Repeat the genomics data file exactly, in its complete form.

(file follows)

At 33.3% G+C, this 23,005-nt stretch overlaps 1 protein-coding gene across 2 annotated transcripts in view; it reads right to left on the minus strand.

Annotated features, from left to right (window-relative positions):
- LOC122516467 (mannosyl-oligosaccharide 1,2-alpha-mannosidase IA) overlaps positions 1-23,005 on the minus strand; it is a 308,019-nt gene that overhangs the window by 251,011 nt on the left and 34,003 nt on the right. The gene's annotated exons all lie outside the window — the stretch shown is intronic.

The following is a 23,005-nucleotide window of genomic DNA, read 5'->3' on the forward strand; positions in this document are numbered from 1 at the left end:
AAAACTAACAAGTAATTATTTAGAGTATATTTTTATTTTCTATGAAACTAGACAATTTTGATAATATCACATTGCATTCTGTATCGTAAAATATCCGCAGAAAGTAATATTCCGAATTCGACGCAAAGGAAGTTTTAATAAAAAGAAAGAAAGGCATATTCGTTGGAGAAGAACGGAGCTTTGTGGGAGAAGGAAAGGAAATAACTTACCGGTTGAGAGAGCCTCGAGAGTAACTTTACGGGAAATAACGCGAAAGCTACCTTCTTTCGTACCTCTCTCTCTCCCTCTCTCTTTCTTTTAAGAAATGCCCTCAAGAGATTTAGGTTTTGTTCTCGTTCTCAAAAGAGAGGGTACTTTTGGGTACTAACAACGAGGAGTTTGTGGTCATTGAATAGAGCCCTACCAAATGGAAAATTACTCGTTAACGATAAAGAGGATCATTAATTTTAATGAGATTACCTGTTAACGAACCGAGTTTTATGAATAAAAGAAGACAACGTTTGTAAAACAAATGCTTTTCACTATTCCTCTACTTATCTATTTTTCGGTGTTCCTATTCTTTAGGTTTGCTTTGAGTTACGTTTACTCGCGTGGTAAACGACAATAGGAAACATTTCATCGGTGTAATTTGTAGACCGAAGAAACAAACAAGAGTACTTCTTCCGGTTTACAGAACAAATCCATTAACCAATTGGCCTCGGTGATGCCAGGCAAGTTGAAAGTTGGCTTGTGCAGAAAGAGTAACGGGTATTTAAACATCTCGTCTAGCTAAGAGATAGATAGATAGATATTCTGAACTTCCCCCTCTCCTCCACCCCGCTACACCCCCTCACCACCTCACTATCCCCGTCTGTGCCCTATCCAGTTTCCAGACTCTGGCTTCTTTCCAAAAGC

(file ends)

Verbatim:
At 33.3% G+C, this 23,005-nt stretch overlaps 1 protein-coding gene across 2 annotated transcripts in view; it reads right to left on the minus strand.

Annotated features, from left to right (window-relative positions):
- LOC122516467 (mannosyl-oligosaccharide 1,2-alpha-mannosidase IA) overlaps positions 1-23,005 on the minus strand; it is a 308,019-nt gene that overhangs the window by 251,011 nt on the left and 34,003 nt on the right. The gene's annotated exons all lie outside the window — the stretch shown is intronic.

The following is a 23,005-nucleotide window of genomic DNA, read 5'->3' on the forward strand; positions in this document are numbered from 1 at the left end:
AAAACTAACAAGTAATTATTTAGAGTATATTTTTATTTTCTATGAAACTAGACAATTTTGATAATATCACATTGCATTCTGTATCGTAAAATATCCGCAGAAAGTAATATTCCGAATTCGACGCAAAGGAAGTTTTAATAAAAAGAAAGAAAGGCATATTCGTTGGAGAAGAACGGAGCTTTGTGGGAGAAGGAAAGGAAATAACTTACCGGTTGAGAGAGCCTCGAGAGTAACTTTACGGGAAATAACGCGAAAGCTACCTTCTTTCGTACCTCTCTCTCTCCCTCTCTCTTTCTTTTAAGAAATGCCCTCAAGAGATTTAGGTTTTGTTCTCGTTCTCAAAAGAGAGGGTACTTTTGGGTACTAACAACGAGGAGTTTGTGGTCATTGAATAGAGCCCTACCAAATGGAAAATTACTCGTTAACGATAAAGAGGATCATTAATTTTAATGAGATTACCTGTTAACGAACCGAGTTTTATGAATAAAAGAAGACAACGTTTGTAAAACAAATGCTTTTCACTATTCCTCTACTTATCTATTTTTCGGTGTTCCTATTCTTTAGGTTTGCTTTGAGTTACGTTTACTCGCGTGGTAAACGACAATAGGAAACATTTCATCGGTGTAATTTGTAGACCGAAGAAACAAACAAGAGTACTTCTTCCGGTTTACAGAACAAATCCATTAACCAATTGGCCTCGGTGATGCCAGGCAAGTTGAAAGTTGGCTTGTGCAGAAAGAGTAACGGGTATTTAAACATCTCGTCTAGCTAAGAGATAGATAGATAGATATTCTGAACTTCCCCCTCTCCTCCACCCCGCTACACCCCCTCACCACCTCACTATCCCCGTCTGTGCCCTATCCAGTTTCCAGACTCTGGCTTCTTTCCAAAAGC